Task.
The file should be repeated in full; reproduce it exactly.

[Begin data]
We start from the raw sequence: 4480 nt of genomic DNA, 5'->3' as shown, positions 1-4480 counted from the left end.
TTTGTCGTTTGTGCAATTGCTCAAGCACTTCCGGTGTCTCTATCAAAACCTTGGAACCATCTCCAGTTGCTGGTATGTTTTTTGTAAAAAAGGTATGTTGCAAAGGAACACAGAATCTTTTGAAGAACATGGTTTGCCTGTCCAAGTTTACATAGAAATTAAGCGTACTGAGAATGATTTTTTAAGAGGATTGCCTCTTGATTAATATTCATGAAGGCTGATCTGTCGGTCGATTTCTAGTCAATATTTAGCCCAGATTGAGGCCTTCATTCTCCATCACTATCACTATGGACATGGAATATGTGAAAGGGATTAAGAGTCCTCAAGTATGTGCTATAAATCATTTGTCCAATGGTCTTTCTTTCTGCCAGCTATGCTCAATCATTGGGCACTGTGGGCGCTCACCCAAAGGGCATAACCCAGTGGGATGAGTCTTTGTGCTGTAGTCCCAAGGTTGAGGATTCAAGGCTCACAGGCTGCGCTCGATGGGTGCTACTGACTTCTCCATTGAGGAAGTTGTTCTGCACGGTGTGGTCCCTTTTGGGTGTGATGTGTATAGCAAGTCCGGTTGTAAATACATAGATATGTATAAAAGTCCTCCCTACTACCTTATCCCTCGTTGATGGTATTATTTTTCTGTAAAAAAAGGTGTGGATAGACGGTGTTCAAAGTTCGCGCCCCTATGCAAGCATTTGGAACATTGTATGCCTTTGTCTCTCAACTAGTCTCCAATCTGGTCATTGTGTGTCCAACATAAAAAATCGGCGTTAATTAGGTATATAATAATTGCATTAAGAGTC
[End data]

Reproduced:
We start from the raw sequence: 4480 nt of genomic DNA, 5'->3' as shown, positions 1-4480 counted from the left end.
TTTGTCGTTTGTGCAATTGCTCAAGCACTTCCGGTGTCTCTATCAAAACCTTGGAACCATCTCCAGTTGCTGGTATGTTTTTTGTAAAAAAGGTATGTTGCAAAGGAACACAGAATCTTTTGAAGAACATGGTTTGCCTGTCCAAGTTTACATAGAAATTAAGCGTACTGAGAATGATTTTTTAAGAGGATTGCCTCTTGATTAATATTCATGAAGGCTGATCTGTCGGTCGATTTCTAGTCAATATTTAGCCCAGATTGAGGCCTTCATTCTCCATCACTATCACTATGGACATGGAATATGTGAAAGGGATTAAGAGTCCTCAAGTATGTGCTATAAATCATTTGTCCAATGGTCTTTCTTTCTGCCAGCTATGCTCAATCATTGGGCACTGTGGGCGCTCACCCAAAGGGCATAACCCAGTGGGATGAGTCTTTGTGCTGTAGTCCCAAGGTTGAGGATTCAAGGCTCACAGGCTGCGCTCGATGGGTGCTACTGACTTCTCCATTGAGGAAGTTGTTCTGCACGGTGTGGTCCCTTTTGGGTGTGATGTGTATAGCAAGTCCGGTTGTAAATACATAGATATGTATAAAAGTCCTCCCTACTACCTTATCCCTCGTTGATGGTATTATTTTTCTGTAAAAAAAGGTGTGGATAGACGGTGTTCAAAGTTCGCGCCCCTATGCAAGCATTTGGAACATTGTATGCCTTTGTCTCTCAACTAGTCTCCAATCTGGTCATTGTGTGTCCAACATAAAAAATCGGCGTTAATTAGGTATATAATAATTGCATTAAGAGTC